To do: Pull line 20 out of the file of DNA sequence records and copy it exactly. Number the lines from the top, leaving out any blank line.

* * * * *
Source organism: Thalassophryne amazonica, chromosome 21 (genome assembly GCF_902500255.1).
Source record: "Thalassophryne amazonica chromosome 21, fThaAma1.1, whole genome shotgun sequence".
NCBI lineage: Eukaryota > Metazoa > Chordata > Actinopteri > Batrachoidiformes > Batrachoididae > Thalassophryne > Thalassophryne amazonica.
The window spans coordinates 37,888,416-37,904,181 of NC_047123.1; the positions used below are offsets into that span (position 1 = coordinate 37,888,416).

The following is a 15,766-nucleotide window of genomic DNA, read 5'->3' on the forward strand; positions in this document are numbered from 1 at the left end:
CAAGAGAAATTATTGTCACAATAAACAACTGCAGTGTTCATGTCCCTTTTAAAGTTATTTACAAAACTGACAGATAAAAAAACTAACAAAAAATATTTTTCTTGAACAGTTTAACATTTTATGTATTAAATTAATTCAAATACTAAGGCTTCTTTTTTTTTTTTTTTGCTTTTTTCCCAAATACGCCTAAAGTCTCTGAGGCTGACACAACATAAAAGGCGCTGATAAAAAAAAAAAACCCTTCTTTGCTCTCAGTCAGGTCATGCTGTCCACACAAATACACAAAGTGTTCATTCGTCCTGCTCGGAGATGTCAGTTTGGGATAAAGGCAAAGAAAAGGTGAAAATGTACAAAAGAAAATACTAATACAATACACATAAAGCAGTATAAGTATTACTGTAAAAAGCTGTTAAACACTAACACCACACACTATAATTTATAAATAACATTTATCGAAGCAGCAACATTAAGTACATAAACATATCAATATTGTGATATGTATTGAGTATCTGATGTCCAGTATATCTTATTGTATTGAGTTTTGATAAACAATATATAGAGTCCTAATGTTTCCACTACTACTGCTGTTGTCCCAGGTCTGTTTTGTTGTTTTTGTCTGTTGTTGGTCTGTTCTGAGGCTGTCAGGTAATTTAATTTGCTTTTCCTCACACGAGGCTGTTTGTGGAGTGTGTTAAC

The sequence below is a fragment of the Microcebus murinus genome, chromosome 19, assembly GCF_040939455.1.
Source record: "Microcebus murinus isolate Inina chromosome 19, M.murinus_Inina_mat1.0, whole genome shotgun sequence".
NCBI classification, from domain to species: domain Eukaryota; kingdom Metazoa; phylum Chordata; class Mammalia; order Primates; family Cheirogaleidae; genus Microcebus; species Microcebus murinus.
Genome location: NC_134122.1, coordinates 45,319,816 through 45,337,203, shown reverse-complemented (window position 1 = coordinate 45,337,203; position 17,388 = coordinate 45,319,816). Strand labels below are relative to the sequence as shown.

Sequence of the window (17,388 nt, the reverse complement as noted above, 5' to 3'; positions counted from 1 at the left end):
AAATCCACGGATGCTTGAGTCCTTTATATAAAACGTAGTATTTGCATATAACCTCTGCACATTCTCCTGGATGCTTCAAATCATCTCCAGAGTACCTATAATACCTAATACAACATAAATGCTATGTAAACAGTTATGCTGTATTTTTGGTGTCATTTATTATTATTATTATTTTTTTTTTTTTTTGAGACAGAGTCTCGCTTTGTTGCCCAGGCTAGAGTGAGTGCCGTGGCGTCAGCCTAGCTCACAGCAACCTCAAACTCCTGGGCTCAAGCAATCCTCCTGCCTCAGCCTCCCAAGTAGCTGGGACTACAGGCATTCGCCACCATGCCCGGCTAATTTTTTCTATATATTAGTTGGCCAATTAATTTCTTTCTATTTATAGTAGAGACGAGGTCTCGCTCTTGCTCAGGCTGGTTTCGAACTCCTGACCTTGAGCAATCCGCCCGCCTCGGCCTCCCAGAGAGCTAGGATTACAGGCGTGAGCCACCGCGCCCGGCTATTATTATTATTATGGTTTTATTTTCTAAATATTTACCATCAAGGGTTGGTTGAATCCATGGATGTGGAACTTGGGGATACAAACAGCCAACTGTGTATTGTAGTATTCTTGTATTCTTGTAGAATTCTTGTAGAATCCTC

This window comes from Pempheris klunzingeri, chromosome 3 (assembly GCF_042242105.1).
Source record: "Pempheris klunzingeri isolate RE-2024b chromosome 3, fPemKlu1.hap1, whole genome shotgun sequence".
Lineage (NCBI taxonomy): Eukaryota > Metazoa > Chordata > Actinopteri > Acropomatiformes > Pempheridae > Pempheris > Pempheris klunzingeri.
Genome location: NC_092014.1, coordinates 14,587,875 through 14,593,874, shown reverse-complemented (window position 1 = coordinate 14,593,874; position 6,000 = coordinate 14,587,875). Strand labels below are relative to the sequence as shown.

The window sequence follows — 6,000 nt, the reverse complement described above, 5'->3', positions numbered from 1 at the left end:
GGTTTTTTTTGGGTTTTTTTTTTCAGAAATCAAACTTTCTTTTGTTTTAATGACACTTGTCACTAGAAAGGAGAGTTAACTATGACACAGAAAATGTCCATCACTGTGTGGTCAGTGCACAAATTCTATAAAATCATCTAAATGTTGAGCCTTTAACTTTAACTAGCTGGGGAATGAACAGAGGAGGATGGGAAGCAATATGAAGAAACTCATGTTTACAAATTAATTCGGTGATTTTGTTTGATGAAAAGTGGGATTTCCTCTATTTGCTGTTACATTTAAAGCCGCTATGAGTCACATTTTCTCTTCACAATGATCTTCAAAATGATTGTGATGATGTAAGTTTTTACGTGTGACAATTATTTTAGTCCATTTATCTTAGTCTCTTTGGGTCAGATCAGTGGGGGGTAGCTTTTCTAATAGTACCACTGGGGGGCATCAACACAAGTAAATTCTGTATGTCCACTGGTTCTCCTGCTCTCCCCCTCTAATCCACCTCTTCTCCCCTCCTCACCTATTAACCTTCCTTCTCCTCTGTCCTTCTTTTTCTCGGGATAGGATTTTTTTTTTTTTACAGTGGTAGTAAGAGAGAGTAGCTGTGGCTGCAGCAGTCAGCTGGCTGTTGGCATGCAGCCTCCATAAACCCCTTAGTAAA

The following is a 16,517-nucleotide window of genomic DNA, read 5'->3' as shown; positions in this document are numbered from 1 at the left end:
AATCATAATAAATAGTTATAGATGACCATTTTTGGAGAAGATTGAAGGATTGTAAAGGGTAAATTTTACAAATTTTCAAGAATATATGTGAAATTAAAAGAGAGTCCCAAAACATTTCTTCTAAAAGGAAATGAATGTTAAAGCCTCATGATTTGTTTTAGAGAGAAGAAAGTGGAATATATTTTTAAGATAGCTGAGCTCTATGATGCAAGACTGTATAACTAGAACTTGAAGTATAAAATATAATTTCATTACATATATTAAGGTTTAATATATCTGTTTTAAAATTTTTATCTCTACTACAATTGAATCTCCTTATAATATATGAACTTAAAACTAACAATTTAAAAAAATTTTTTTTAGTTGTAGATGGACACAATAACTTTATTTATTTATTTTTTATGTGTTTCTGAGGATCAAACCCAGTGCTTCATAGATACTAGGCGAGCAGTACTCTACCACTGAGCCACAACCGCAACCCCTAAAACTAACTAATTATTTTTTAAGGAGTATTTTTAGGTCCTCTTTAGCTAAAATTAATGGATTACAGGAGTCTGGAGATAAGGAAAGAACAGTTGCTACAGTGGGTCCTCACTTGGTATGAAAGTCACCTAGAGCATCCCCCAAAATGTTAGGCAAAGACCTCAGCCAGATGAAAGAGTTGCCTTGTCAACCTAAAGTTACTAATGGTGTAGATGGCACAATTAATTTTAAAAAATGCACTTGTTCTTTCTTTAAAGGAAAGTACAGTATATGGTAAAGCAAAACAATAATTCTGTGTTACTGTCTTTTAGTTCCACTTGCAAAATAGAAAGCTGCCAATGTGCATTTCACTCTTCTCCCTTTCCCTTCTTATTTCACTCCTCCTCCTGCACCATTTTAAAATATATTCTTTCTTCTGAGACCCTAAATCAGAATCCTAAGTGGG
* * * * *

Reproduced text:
AATCATAATAAATAGTTATAGATGACCATTTTTGGAGAAGATTGAAGGATTGTAAAGGGTAAATTTTACAAATTTTCAAGAATATATGTGAAATTAAAAGAGAGTCCCAAAACATTTCTTCTAAAAGGAAATGAATGTTAAAGCCTCATGATTTGTTTTAGAGAGAAGAAAGTGGAATATATTTTTAAGATAGCTGAGCTCTATGATGCAAGACTGTATAACTAGAACTTGAAGTATAAAATATAATTTCATTACATATATTAAGGTTTAATATATCTGTTTTAAAATTTTTATCTCTACTACAATTGAATCTCCTTATAATATATGAACTTAAAACTAACAATTTAAAAAAATTTTTTTTAGTTGTAGATGGACACAATAACTTTATTTATTTATTTTTTATGTGTTTCTGAGGATCAAACCCAGTGCTTCATAGATACTAGGCGAGCAGTACTCTACCACTGAGCCACAACCGCAACCCCTAAAACTAACTAATTATTTTTTAAGGAGTATTTTTAGGTCCTCTTTAGCTAAAATTAATGGATTACAGGAGTCTGGAGATAAGGAAAGAACAGTTGCTACAGTGGGTCCTCACTTGGTATGAAAGTCACCTAGAGCATCCCCCAAAATGTTAGGCAAAGACCTCAGCCAGATGAAAGAGTTGCCTTGTCAACCTAAAGTTACTAATGGTGTAGATGGCACAATTAATTTTAAAAAATGCACTTGTTCTTTCTTTAAAGGAAAGTACAGTATATGGTAAAGCAAAACAATAATTCTGTGTTACTGTCTTTTAGTTCCACTTGCAAAATAGAAAGCTGCCAATGTGCATTTCACTCTTCTCCCTTTCCCTTCTTATTTCACTCCTCCTCCTGCACCATTTTAAAATATATTCTTTCTTCTGAGACCCTAAATCAGAATCCTAAGTGGG